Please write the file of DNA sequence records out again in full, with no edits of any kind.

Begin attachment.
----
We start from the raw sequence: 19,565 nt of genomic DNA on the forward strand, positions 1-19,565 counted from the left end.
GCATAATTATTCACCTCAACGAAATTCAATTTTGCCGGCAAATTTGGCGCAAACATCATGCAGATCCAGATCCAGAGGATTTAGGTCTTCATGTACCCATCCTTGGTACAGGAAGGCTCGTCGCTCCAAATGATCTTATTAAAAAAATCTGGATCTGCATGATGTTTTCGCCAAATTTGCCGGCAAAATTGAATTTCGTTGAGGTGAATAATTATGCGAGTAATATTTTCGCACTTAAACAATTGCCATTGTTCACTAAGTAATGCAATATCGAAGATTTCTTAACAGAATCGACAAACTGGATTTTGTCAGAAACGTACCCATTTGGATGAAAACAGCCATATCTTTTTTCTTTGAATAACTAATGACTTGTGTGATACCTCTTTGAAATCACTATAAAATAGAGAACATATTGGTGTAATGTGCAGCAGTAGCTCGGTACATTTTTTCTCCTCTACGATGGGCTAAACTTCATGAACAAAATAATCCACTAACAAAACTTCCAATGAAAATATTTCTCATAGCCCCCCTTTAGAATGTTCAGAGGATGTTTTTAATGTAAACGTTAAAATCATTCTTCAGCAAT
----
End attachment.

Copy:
We start from the raw sequence: 19,565 nt of genomic DNA on the forward strand, positions 1-19,565 counted from the left end.
GCATAATTATTCACCTCAACGAAATTCAATTTTGCCGGCAAATTTGGCGCAAACATCATGCAGATCCAGATCCAGAGGATTTAGGTCTTCATGTACCCATCCTTGGTACAGGAAGGCTCGTCGCTCCAAATGATCTTATTAAAAAAATCTGGATCTGCATGATGTTTTCGCCAAATTTGCCGGCAAAATTGAATTTCGTTGAGGTGAATAATTATGCGAGTAATATTTTCGCACTTAAACAATTGCCATTGTTCACTAAGTAATGCAATATCGAAGATTTCTTAACAGAATCGACAAACTGGATTTTGTCAGAAACGTACCCATTTGGATGAAAACAGCCATATCTTTTTTCTTTGAATAACTAATGACTTGTGTGATACCTCTTTGAAATCACTATAAAATAGAGAACATATTGGTGTAATGTGCAGCAGTAGCTCGGTACATTTTTTCTCCTCTACGATGGGCTAAACTTCATGAACAAAATAATCCACTAACAAAACTTCCAATGAAAATATTTCTCATAGCCCCCCTTTAGAATGTTCAGAGGATGTTTTTAATGTAAACGTTAAAATCATTCTTCAGCAAT